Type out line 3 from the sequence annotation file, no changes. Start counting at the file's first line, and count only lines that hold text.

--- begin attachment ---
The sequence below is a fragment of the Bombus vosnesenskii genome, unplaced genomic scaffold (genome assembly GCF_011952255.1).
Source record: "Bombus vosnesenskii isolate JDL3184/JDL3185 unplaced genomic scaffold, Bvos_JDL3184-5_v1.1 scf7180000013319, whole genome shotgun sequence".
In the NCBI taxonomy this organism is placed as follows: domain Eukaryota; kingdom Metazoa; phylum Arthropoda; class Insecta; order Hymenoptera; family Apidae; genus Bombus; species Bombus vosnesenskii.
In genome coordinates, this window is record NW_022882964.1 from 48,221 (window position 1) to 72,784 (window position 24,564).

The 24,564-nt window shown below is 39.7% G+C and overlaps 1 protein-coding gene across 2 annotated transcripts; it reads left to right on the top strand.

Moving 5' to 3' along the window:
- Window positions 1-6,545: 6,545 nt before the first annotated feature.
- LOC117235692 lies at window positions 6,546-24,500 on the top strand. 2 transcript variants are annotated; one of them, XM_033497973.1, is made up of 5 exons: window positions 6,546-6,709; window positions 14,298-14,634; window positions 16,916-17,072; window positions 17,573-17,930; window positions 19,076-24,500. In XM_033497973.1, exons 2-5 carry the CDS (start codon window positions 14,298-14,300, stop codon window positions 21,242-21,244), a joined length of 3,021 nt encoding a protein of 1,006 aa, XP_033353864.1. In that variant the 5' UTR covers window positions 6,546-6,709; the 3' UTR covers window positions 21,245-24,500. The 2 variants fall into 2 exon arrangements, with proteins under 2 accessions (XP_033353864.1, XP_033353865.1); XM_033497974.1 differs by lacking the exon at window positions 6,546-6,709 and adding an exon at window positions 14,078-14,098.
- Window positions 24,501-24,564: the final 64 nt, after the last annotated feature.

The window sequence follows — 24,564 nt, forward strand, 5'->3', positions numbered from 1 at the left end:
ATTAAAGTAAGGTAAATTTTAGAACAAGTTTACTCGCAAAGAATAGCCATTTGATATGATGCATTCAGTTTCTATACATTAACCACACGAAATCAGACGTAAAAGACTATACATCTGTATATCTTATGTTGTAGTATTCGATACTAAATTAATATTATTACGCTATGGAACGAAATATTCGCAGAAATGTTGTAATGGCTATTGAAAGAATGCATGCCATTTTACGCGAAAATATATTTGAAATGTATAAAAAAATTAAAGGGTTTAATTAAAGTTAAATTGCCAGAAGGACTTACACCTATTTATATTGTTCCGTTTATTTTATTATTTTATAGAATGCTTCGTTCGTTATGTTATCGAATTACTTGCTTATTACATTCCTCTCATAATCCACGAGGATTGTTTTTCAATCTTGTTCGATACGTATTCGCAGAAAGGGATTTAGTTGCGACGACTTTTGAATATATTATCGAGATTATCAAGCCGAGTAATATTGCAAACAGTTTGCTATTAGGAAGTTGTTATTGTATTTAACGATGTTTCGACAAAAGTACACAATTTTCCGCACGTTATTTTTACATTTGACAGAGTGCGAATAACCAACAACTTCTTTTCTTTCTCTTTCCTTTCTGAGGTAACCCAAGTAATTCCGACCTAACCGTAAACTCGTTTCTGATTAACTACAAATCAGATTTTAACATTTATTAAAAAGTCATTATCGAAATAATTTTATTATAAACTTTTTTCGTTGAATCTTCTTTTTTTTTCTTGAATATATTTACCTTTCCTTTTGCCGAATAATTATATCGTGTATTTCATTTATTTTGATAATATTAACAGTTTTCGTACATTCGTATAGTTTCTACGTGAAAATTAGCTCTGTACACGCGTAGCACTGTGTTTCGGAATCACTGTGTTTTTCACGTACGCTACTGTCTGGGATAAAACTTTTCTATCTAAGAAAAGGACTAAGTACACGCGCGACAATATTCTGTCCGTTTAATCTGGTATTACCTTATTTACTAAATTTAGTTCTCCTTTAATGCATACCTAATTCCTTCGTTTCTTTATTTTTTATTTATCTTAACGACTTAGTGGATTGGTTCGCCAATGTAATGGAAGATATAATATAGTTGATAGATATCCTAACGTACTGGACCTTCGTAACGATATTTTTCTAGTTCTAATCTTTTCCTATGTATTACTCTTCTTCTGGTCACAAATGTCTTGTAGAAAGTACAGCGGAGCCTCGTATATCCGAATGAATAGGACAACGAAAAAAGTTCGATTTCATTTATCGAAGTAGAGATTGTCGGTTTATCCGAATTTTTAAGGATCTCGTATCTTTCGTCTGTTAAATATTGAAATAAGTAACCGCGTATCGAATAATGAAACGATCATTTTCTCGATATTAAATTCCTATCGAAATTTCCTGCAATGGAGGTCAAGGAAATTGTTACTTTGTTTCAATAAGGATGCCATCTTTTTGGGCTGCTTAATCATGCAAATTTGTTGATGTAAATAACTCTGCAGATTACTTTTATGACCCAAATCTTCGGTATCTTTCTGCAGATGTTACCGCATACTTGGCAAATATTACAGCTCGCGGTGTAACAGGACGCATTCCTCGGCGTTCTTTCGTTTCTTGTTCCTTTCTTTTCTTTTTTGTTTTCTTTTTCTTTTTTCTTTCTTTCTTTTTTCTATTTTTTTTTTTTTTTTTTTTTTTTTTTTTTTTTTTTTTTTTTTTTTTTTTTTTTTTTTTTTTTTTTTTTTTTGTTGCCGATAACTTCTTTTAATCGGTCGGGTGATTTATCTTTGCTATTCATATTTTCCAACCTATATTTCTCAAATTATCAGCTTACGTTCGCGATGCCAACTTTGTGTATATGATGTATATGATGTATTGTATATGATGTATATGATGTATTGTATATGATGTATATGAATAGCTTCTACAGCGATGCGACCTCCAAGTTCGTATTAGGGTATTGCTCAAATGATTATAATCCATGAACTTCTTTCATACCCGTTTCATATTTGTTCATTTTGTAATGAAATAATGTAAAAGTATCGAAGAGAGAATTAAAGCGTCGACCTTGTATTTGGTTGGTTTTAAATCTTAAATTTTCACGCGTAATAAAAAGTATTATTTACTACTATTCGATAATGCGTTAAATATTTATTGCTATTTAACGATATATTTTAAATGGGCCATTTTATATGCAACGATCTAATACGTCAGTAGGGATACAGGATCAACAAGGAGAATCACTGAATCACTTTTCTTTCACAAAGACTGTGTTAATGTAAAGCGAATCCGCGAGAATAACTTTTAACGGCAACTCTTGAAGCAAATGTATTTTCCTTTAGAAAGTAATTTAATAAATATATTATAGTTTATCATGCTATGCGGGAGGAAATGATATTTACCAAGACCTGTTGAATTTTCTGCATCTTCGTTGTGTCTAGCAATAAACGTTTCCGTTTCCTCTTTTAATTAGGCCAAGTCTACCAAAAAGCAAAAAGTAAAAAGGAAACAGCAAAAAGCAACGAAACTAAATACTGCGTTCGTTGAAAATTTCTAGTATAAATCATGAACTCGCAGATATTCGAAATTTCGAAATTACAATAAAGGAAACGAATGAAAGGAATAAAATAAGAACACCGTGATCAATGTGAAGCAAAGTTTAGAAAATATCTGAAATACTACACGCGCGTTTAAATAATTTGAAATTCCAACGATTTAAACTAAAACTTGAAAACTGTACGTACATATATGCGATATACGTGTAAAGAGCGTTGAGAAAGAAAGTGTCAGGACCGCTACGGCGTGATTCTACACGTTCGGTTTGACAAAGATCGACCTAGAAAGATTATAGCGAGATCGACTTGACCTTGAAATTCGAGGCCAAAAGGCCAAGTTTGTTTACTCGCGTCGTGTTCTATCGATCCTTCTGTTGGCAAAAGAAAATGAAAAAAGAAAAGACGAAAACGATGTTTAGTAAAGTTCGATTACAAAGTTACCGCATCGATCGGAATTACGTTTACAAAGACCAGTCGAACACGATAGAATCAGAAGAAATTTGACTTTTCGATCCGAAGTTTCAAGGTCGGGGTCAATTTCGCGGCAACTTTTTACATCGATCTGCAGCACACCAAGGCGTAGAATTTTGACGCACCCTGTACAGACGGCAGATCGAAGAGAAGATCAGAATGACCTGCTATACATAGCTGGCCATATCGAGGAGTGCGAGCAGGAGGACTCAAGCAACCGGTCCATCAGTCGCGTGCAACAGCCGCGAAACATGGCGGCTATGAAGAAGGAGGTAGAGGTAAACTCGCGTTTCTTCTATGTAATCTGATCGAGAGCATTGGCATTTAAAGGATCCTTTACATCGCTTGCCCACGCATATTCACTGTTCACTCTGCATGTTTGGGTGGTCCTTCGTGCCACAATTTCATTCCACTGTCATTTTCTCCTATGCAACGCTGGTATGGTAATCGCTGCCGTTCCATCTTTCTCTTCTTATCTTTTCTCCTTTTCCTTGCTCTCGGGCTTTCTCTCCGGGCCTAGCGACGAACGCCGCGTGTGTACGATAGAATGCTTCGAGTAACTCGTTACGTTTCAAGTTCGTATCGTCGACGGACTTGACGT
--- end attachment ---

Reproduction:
In the NCBI taxonomy this organism is placed as follows: domain Eukaryota; kingdom Metazoa; phylum Arthropoda; class Insecta; order Hymenoptera; family Apidae; genus Bombus; species Bombus vosnesenskii.